print 'mean ', np.mean(bootres[:,:5], 0)
print 'std ', np.std(bootres[:,:5], 0)
print 'Standard deviation of parameter estimates'
print 'median', np.median(bootres[:,5:], 0)
print 'mean ', np.mean(bootres[:,5:], 0)
print 'std ', np.std(bootres[:,5:], 0)
plt.figure()
for i in range(4):
plt.subplot(2,2,i+1)
plt.hist(bootres[:,i],50)
plt.title('var%d'%i)
#@savefig wls_bootstrap.png
plt.figtext(0.5, 0.935, 'OLS Bootstrap',
ha='center', color='black', weight='bold', size='large')
#**With WLS on sample with outliers removed**
data_endog = data.endog[olskeep]
data_exog = data.exog[olskeep,:]
incomesq_rm2 = incomesq[olskeep]
nobs, nvar = data_exog.shape
niter = 500 # a bit slow
bootreswls = np.zeros((niter, nvar*2))
for it in range(niter):
rind = np.random.randint(nobs, size=nobs)
endog = data_endog[rind]
exog = data_exog[rind,:]
res = sm.WLS(endog, exog, weights=1/incomesq[rind,:]).fit()
bootreswls[it, :nvar] = res.params
bootreswls[it, nvar:] = res.bse
print 'Bootstrap Results of parameters and parameter standard deviation',
print 'WLS removed 2 outliers from sample'
print 'Parameter estimates'
print 'median', np.median(bootreswls[:,:5], 0)
print 'mean ', np.mean(bootreswls[:,:5], 0)
print 'std ', np.std(bootreswls[:,:5], 0)
print 'Standard deviation of parameter estimates'
print 'median', np.median(bootreswls[:,5:], 0)
print 'mean ', np.mean(bootreswls[:,5:], 0)
print 'std ', np.std(bootreswls[:,5:], 0)
plt.figure()
for i in range(4):
plt.subplot(2,2,i+1)
plt.hist(bootreswls[:,i],50)
plt.title('var%d'%i)
#@savefig wls_bootstrap_rm2.png
plt.figtext(0.5, 0.935, 'WLS rm2 Bootstrap',
ha='center', color='black', weight='bold', size='large')
#..plt.show()
#..plt.close('all')
#::
#
# The following a random variables not fixed by a seed
#
# Bootstrap Results of parameters and parameter standard deviation
# OLS
#
# Parameter estimates
# median [ -3.26216383 228.52546429 -14.57239967 34.27155426 -227.02816597]
# mean [ -2.89855173 234.37139359 -14.98726881 27.96375666 -243.18361746]
# std [ 3.78704907 97.35797802 9.16316538 94.65031973 221.79444244]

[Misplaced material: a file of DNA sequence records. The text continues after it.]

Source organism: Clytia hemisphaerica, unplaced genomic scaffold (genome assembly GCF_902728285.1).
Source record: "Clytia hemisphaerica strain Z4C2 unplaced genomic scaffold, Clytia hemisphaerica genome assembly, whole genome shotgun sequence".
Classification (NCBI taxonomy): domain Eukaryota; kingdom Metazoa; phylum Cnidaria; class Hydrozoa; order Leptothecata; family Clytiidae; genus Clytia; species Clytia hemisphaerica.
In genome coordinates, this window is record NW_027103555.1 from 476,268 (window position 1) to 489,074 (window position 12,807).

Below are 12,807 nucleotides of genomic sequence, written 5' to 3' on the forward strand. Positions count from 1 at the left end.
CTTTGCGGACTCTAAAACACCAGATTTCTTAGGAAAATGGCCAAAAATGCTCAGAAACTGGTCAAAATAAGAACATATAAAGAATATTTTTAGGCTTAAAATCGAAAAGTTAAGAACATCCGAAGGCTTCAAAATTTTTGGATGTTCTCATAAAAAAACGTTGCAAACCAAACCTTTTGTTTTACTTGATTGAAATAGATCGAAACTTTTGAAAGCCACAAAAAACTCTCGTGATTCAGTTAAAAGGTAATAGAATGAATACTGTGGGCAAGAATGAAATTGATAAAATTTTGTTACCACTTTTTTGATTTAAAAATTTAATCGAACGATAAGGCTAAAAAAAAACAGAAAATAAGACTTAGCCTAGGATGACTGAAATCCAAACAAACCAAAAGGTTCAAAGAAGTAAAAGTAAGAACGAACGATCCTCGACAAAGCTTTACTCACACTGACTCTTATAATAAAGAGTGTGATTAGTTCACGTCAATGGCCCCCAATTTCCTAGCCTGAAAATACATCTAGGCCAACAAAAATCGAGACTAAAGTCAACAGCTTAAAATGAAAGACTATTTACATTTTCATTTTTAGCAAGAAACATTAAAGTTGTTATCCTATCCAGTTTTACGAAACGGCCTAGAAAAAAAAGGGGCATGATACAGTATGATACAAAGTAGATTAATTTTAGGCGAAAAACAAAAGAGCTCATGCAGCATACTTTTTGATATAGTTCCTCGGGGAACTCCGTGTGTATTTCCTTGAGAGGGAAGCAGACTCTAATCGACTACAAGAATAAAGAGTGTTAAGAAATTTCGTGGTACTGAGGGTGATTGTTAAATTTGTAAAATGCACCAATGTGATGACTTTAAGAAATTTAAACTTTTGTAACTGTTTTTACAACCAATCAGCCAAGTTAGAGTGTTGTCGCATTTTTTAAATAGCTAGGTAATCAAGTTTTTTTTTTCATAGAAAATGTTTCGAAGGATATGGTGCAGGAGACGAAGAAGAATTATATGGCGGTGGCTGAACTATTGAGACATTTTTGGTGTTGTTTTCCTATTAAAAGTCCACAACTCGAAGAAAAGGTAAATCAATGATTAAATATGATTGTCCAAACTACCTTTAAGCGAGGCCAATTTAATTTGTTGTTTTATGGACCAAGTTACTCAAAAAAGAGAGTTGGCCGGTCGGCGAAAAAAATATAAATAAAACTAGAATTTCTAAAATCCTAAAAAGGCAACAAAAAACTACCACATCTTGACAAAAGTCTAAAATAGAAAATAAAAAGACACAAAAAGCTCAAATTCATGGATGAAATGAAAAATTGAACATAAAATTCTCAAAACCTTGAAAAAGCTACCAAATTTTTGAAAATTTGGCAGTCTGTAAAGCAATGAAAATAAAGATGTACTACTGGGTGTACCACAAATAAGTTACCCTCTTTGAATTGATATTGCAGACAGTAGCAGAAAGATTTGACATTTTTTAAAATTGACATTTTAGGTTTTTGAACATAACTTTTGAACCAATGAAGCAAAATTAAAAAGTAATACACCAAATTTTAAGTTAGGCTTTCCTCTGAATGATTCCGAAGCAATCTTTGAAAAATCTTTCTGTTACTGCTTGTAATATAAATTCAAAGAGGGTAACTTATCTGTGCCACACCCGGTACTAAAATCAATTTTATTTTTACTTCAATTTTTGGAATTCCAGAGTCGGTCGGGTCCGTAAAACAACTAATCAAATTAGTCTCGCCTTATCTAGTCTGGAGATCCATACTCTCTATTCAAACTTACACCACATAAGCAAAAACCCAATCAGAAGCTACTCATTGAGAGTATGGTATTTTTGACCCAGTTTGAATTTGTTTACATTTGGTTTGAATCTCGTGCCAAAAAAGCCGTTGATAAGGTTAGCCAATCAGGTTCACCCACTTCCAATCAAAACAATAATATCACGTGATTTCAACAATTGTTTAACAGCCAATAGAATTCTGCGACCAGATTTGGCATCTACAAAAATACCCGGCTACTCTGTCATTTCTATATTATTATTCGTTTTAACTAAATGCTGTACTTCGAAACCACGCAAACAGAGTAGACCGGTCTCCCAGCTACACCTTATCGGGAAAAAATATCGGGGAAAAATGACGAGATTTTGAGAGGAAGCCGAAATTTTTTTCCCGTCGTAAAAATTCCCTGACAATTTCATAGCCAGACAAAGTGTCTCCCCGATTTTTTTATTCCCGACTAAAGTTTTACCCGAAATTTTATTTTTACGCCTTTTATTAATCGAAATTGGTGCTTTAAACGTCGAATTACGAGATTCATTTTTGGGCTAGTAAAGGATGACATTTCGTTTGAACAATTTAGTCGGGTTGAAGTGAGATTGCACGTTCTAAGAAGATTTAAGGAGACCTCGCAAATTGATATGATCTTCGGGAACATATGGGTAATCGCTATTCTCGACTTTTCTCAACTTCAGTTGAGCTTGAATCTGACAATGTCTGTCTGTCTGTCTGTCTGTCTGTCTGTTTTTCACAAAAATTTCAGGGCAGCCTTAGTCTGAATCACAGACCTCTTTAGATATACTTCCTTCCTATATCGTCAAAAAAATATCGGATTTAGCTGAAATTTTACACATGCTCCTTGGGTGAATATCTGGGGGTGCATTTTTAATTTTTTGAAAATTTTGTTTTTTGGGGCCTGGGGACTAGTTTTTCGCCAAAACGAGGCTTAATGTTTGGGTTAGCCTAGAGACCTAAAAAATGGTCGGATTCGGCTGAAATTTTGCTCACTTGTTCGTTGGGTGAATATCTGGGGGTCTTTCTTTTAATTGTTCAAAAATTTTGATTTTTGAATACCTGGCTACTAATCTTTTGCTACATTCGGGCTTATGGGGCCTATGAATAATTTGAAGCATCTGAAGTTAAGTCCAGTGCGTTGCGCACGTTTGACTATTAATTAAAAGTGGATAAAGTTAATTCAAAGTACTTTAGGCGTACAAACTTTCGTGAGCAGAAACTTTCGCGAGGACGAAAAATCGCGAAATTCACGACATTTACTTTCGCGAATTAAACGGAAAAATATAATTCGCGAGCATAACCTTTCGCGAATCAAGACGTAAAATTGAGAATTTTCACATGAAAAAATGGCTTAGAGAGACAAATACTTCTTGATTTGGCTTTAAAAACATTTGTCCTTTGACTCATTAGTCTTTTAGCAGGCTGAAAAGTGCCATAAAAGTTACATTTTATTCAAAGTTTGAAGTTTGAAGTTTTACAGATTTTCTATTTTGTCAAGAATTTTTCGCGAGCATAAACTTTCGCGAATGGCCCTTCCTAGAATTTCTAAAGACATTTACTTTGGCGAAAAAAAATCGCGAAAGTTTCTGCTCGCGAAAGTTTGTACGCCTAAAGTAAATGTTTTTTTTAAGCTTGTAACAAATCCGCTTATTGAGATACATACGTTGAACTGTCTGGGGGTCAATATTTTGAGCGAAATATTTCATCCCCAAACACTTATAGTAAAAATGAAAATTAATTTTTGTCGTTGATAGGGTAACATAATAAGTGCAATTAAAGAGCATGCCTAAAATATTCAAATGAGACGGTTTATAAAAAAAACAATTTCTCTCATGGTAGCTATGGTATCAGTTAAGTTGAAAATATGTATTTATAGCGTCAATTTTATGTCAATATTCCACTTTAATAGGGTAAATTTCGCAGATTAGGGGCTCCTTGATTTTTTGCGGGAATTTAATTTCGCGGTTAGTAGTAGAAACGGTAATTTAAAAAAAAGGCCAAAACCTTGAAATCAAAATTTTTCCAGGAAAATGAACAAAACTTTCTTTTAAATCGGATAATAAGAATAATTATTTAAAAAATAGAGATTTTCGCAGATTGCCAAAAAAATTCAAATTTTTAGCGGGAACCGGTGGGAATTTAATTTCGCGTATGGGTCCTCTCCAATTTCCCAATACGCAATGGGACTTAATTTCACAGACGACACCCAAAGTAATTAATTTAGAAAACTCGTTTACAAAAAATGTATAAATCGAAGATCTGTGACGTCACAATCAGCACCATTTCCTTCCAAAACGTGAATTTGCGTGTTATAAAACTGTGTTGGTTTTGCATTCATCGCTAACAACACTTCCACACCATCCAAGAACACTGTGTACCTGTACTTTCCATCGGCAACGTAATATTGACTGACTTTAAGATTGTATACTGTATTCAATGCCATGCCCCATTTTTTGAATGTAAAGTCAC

#
# Standard deviation of parameter estimates
# median [ 5.44701033 81.96921398 7.58642431 80.64906783 200.19167735]
# mean [ 5.44840542 86.02554883 8.56750041 80.41864084 201.81196849]
# std [ 1.43425083 29.74806562 4.22063268 19.14973277 55.34848348]
#
# Bootstrap Results of parameters and parameter standard deviation
# WLS removed 2 outliers from sample
#
# Parameter estimates
# median [ -3.95876112 137.10419042 -9.29131131 88.40265447 -44.21091869]
# mean [ -3.67485724 135.42681207 -8.7499235 89.74703443 -46.38622848]
# std [ 2.96908679 56.36648967 7.03870751 48.51201918 106.92466097]
#
# Standard deviation of parameter estimates
# median [ 2.89349748 59.19454402 6.70583332 45.40987953 119.05241283]
# mean [ 2.97600894 60.14540249 6.92102065 45.66077486 121.35519673]
# std [ 0.55378808 11.77831934 1.69289179 7.4911526 23.72821085]
#
#
#
#Conclusion: problem with outliers and possibly heteroscedasticity
#-----------------------------------------------------------------
#
#in bootstrap results
#
#* bse in OLS underestimates the standard deviation of the parameters
# compared to standard deviation in bootstrap
#* OLS heteroscedasticity corrected standard errors for the original
# data (above) are close to bootstrap std
#* using WLS with 2 outliers removed has a relatively good match between
# the mean or median bse and the std of the parameter estimates in the
# bootstrap
#
#We could also include rsquared in bootstrap, and do it also for RLM.
#The problems could also mean that the linearity assumption is violated,
#e.g. try non-linear transformation of exog variables, but linear
#in parameters.
#
#
#for statsmodels
#
# * In this case rsquared for original data looks less random/arbitrary.
# * Don't change definition of rsquared from centered tss to uncentered
# tss when calculating rsquared in WLS if the original exog contains
# a constant. The increase in rsquared because of a change in definition
# will be very misleading.
# * Whether there is a constant in the transformed exog, wexog, or not,
# might affect also the degrees of freedom calculation, but I haven't
# checked this. I would guess that the df_model should stay the same,
# but needs to be verified with a textbook.
# * df_model has to be adjusted if the original data does not have a
# constant, e.g. when regressing an endog on a single exog variable
# without constant. This case might require also a redefinition of
# the rsquare and f statistic for the regression anova to use the
# uncentered tss.
# This can be done through keyword parameter to model.__init__ or
# through autodedection with hasconst = (exog.var(0)<1e-10).any()
# I'm not sure about fixed effects with a full dummy set but
# without a constant. In this case autodedection wouldn't work this
# way. Also, I'm not sure whether a ddof keyword parameter can also
# handle the hasconst case.
Jump to Line
Something went wrong with that request. Please try again.